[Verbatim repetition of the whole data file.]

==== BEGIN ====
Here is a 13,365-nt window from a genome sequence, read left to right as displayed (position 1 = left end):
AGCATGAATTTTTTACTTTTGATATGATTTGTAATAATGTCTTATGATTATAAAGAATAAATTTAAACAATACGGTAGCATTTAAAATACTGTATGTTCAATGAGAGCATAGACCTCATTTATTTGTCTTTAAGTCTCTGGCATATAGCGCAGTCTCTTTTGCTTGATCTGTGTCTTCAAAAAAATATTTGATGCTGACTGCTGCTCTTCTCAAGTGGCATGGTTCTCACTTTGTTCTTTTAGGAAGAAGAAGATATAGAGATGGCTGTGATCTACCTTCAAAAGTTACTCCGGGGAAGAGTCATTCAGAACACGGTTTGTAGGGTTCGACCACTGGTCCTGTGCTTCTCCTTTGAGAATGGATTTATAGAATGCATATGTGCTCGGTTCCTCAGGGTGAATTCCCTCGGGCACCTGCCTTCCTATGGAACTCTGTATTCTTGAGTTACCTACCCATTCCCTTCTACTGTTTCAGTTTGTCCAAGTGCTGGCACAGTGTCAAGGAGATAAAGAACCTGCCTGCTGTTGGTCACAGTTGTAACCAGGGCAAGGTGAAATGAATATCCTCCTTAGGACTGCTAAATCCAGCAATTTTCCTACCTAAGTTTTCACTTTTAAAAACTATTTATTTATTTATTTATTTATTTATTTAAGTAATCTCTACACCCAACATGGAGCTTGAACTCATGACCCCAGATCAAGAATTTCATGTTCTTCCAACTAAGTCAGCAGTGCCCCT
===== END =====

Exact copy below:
Here is a 13,365-nt window from a genome sequence, read left to right as displayed (position 1 = left end):
AGCATGAATTTTTTACTTTTGATATGATTTGTAATAATGTCTTATGATTATAAAGAATAAATTTAAACAATACGGTAGCATTTAAAATACTGTATGTTCAATGAGAGCATAGACCTCATTTATTTGTCTTTAAGTCTCTGGCATATAGCGCAGTCTCTTTTGCTTGATCTGTGTCTTCAAAAAAATATTTGATGCTGACTGCTGCTCTTCTCAAGTGGCATGGTTCTCACTTTGTTCTTTTAGGAAGAAGAAGATATAGAGATGGCTGTGATCTACCTTCAAAAGTTACTCCGGGGAAGAGTCATTCAGAACACGGTTTGTAGGGTTCGACCACTGGTCCTGTGCTTCTCCTTTGAGAATGGATTTATAGAATGCATATGTGCTCGGTTCCTCAGGGTGAATTCCCTCGGGCACCTGCCTTCCTATGGAACTCTGTATTCTTGAGTTACCTACCCATTCCCTTCTACTGTTTCAGTTTGTCCAAGTGCTGGCACAGTGTCAAGGAGATAAAGAACCTGCCTGCTGTTGGTCACAGTTGTAACCAGGGCAAGGTGAAATGAATATCCTCCTTAGGACTGCTAAATCCAGCAATTTTCCTACCTAAGTTTTCACTTTTAAAAACTATTTATTTATTTATTTATTTATTTATTTAAGTAATCTCTACACCCAACATGGAGCTTGAACTCATGACCCCAGATCAAGAATTTCATGTTCTTCCAACTAAGTCAGCAGTGCCCCT